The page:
Examples of SIP Protocol Use
Typical SIP-based applications are used for internet telephony and multimedia distribution. In the case of mobile and smartphones, an advantage of SIP protocol is that due to its design specifications it can easily operate between VoIP devices and conventional landline-based telephone networks (yes, they’re still out there). It’s also very frequently found “under the hood” (so to speak) of online meeting applications.
Here’s a concrete example: if you start digging into Apple’s technical specifications you’ll discover that Apple’s popular FaceTime video calls use SIP as part of its service for creating encrypted streams.
Essentially, any type of internet calling, from popular apps to enterprise-level calling and conferencing, can potentially incorporate SIP protocol. Many applications that see everyday use both in personal communication and the increasingly virtualized workplace can leverage SIP protocol as an aspect of their call functionality.
Professional example number two: Kaltura has traditionally used SIP as part of our self-serve live broadcasting Video Conferencing Integrations. We build our solutions to be as convenient and seamless as possible to incorporate into your existing workflows, including making it easy for our customers to integrate with meeting applications they already use and are familiar with, if they choose.
Future Developments in Voice & Video Protocol
Technology, and particularly areas like VoIP and telecom, can be unpredictable and subject to a lot of rumors and contrary predictions. However, by some experts’ estimation, the VoIP industry (as it currently exists) will likely continue growing until at least 2025. Certainly, a globalized economy and workforce, and trends toward WFH and hybrid workplaces, give these technologies more room and more cause to expand.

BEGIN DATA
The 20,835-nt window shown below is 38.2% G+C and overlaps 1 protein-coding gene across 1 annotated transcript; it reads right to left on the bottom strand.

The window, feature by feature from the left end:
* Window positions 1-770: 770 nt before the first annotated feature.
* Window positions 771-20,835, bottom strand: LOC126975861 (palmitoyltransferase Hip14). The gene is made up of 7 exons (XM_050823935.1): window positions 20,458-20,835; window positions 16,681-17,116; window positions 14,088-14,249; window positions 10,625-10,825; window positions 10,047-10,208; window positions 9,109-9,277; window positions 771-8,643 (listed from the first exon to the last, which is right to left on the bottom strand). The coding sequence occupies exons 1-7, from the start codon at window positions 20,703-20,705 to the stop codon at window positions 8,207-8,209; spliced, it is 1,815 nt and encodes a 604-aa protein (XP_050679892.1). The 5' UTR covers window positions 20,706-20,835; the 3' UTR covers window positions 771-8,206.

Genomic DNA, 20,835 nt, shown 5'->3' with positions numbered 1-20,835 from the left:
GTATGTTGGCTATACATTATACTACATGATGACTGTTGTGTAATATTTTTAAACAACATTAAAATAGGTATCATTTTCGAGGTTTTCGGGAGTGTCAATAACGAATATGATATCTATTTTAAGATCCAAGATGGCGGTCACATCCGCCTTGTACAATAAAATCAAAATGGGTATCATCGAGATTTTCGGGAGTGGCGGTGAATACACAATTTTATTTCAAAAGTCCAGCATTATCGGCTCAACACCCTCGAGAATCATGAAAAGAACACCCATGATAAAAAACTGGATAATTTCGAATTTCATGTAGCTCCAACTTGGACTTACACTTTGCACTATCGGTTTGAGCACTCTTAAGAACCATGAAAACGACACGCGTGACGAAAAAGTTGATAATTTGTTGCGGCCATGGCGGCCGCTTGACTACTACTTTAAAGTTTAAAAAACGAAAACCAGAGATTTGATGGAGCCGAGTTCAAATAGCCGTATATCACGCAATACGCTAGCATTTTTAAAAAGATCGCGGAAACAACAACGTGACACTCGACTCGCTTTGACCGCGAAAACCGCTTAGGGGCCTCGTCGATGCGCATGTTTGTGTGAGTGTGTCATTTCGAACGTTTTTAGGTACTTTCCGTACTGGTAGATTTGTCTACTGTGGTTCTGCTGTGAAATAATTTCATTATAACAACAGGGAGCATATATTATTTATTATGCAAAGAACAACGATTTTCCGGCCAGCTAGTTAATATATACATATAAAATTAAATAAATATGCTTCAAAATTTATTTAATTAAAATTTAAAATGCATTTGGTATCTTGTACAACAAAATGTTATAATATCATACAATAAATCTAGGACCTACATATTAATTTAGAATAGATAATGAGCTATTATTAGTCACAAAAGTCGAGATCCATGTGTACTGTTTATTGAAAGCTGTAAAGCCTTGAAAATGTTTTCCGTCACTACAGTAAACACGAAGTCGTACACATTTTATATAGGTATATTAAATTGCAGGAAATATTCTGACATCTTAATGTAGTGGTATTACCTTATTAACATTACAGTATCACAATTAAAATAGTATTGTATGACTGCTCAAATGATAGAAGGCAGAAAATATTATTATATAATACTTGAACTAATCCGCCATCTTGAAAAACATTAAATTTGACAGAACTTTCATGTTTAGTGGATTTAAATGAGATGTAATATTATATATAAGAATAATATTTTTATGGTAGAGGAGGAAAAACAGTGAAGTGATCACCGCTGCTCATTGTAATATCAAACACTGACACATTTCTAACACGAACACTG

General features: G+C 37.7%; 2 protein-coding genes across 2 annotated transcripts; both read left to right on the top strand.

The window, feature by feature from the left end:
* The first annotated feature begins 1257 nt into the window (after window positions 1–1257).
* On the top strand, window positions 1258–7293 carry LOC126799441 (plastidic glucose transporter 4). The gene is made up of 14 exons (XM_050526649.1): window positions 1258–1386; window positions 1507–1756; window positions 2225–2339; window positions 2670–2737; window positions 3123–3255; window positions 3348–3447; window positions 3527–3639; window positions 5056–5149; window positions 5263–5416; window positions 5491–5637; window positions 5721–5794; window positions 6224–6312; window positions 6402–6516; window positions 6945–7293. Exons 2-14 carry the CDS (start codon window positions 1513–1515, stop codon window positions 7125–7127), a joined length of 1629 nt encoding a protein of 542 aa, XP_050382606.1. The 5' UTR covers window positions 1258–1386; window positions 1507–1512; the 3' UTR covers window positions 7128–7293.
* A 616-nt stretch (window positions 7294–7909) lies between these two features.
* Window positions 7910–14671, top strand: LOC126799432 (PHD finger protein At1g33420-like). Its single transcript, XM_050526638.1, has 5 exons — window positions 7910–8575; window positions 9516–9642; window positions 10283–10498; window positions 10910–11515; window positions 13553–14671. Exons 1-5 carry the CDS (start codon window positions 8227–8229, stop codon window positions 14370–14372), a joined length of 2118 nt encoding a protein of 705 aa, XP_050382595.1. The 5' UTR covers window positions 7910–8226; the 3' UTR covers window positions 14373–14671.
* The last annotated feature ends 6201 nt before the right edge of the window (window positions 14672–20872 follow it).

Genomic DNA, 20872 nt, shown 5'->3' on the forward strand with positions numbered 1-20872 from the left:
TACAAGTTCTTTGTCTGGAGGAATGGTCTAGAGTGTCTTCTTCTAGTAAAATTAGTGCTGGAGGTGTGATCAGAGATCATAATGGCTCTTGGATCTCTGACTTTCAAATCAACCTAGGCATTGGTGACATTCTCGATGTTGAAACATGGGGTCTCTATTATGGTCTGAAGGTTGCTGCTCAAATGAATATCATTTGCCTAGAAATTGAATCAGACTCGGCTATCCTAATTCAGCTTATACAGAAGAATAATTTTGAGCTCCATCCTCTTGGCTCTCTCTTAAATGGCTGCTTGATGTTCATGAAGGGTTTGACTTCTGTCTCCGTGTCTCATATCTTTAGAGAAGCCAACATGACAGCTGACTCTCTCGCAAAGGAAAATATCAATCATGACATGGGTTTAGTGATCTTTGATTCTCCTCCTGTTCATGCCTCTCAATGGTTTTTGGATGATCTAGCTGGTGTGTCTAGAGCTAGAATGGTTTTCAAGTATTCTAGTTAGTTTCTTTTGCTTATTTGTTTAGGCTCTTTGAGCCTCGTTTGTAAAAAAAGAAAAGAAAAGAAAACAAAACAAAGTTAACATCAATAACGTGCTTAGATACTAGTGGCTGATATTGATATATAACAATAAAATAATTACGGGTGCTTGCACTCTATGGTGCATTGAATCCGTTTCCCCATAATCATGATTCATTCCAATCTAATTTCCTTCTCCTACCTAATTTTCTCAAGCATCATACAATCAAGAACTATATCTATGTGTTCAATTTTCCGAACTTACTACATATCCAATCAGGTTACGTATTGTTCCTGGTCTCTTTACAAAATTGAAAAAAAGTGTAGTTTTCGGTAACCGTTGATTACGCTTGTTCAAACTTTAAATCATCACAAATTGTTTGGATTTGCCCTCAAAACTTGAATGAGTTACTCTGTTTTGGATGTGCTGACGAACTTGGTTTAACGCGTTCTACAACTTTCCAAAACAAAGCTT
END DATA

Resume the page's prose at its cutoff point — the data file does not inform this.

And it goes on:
There have been some developments, though. WebRTC emerged in the last decade as an alternative to SIP. While there continues to be a growing demand for video calling, virtual meetings, and real-time communication, additional innovations are likely. Further, the wide adoption and range of use cases, including in professional settings, will no doubt demand the development of more secure tools and protocols for an ever more networked world.
SIP protocol is currently a bedrock technology for how we communicate over voice services and the internet. Understanding the fundamentals of communications protocols, how internetworking functions, and the ways real-time voice and video are carried online is a hefty subject area. And it’s not always front of mind among your day-to-day concerns!
At the same time, understanding core components of how your business or organization communicates will also provide a fuller understanding of your technology infrastructure and give a basis for understanding when a better innovation comes along. We hope this article has both expanded your knowledge base and sparked your curiosity to explore SIP protocol, VoIP, and the technologies behind online communication further.